The change is critical, and leadership will play an essential role in the process from the beginning until the transiting stage toward the new working environment. Leaders strive to understand the previous and the new settings to create suitable norms and standards to guide emerging operations. They also work with the team to provide the guidance for the implementation of the proposed change (Gorran 2013, p. 13). The leader will make the change meaningful and communicate its value to the other stakeholders to gain support (Gorran 2013, p. 13). Notably, employees of the two companies will rely on proper leadership to understand the need for the change and accept it as the norm.
Besides, the team will require a vision for the change. The leadership will create the rationale for the change and communicate the same to stakeholders to convince them on the need for the merger. Change leadership plays a critical role in preventing resistance among employees caused by cultural conflicts and anxiety emanating from uncertainty. Hence, the leader should collect the views of the stakeholders and involve them in the whole process to prevent possible hindrances to the transition (Gorran 2013, p. 13). Change leadership achieves success by understanding the strengths and weaknesses of the team as well as the risks and opportunities of the change process.
Leaders form a positive relationship with the employees to ensure that they are committed to the change and they support its implementation. Notably, when managers are determined to change the organization, they communicate enthusiasm to the employees to gain their dedication. In addition, they can motivate employees to meet the objectives of the transition in a way that prevents potential resistance. In the same aspect, Gorran (2013) indicates the importance of a leadership team, which understands the importance of the change and the need to send the correct message to employees (p. 13). Working with people is the only way for management to make a change with a lasting effect on the performance of the organization.
The style of leadership adopted by the management will play a critical role in the success of the merger process. While many leadership styles are used in organizations, the most effective in change management is the transformational approach. The leadership is effective in leading change since the executives motivate the employees to support the transition. Transformational leadership is useful in a team approach to management since it involves the efforts of a leader to influence others to work towards the vision (Santhidran, Chandran, & Borromeo 2013, p. 350). For example, in the merger between Holiday Seekers Travel Agency and Small World Travel Agency, the leader should ensure that the stakeholders understand and support the need for the change.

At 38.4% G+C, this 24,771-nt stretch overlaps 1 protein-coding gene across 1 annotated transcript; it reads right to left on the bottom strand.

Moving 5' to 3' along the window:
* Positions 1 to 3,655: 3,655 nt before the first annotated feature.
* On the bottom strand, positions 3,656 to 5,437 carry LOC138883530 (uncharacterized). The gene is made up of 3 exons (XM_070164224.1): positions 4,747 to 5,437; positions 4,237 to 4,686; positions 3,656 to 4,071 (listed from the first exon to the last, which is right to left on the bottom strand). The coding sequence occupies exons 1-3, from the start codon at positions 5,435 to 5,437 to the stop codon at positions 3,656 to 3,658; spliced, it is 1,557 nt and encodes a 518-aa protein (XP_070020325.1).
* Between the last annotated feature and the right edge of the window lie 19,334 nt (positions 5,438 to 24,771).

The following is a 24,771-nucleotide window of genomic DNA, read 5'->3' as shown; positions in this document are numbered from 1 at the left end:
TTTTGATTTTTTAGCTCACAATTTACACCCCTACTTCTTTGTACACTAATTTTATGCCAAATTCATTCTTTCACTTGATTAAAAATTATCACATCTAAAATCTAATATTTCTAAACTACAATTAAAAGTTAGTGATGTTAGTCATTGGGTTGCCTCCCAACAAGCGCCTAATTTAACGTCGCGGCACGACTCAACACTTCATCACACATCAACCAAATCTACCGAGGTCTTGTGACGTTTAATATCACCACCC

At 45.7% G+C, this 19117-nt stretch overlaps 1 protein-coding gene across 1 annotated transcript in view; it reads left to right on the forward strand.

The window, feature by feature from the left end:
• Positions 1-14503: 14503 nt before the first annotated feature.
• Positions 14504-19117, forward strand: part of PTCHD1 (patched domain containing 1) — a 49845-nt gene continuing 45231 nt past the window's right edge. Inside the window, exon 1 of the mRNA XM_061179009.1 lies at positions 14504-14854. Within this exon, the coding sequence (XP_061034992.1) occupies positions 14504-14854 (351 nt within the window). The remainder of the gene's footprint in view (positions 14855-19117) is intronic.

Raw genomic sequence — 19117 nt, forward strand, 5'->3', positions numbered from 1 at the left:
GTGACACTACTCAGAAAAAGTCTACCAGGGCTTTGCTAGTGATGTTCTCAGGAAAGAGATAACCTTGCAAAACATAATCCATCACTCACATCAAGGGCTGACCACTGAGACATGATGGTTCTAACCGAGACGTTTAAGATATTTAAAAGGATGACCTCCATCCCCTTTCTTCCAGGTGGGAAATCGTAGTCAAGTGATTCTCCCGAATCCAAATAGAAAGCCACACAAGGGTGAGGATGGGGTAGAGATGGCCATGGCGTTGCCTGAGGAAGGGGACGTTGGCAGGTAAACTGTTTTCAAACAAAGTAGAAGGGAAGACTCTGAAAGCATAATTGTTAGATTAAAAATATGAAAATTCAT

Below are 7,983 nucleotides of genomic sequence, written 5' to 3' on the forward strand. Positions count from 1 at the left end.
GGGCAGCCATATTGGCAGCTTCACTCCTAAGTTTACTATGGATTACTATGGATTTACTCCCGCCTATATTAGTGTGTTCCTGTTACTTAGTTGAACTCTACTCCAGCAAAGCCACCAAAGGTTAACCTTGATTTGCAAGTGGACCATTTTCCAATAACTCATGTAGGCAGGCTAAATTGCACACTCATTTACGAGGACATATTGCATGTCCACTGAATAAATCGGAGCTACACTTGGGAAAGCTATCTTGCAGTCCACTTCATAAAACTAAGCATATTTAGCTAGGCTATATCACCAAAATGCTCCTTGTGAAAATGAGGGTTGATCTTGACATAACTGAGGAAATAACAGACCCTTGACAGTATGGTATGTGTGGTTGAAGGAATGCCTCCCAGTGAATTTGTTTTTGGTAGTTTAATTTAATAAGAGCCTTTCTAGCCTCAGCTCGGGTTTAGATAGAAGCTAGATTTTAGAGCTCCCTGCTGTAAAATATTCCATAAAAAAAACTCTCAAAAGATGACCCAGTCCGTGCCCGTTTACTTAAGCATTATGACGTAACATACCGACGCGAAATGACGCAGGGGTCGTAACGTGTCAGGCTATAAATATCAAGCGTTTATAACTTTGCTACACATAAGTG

The transformational leader identifies the criticality of the change, including the need to increase the market reach for higher profitability. However, the management does not work in isolation when implementing the change. They collaborate with other members of the organization to achieve the objective. According to Santhidran, Chandran, and Borromeo (2013), the leader values the contribution of every individual affected by the transition (p. 50). The leader inspires and motivates the followers to express their opinions about the development. As a result, they build trust with employees who can communicate their concerns and issues that might affect the change process. Consequently, transformational leaders achieve success by recognizing barriers and dealing with them promptly.
Successful transition to the new company and cultural integration will depend on the effectiveness of leadership. Therefore, regardless of the concerns affecting the executives of the two companies, they should believe in the change and ensure that they communicate a positive vision to the employees. Whatever the outcome of the merger, the managers should remain confident, and hence inspire the same attitude to other stakeholders. Appelbaum, Degbe, MacDonald, and Nguyen-Quang (2015) identify the role of the top managers to lead the change and ensure that others are motivated to meet its goals (p. 136). Transformational leaders at the top will work with employees at all levels of the company to create a significant change model and follow it to achieve a seamless transition to the new company.
The change should involve a team spirit to initiate, manage, and implement the merger effectively. Thus, the leaders should create a task force to work effectively in managing the change. Although the team will play the lead role in the implementation of the change, it will engage other stakeholders to achieve its objectives. The unit will comprise of individuals from the two travel agencies to ensure that the interests of all the partners are met in the change process (Appelbaum, Degbe, MacDonald & Nguyen-Quang 2015, p. 136). For instance, the team will engage the two CEOs to discuss the issues affecting the two companies in the transitioning process and the effective ways of addressing them. They will strategically plan for the change by analyzing the current situations at the two agencies and the way forward after the merger.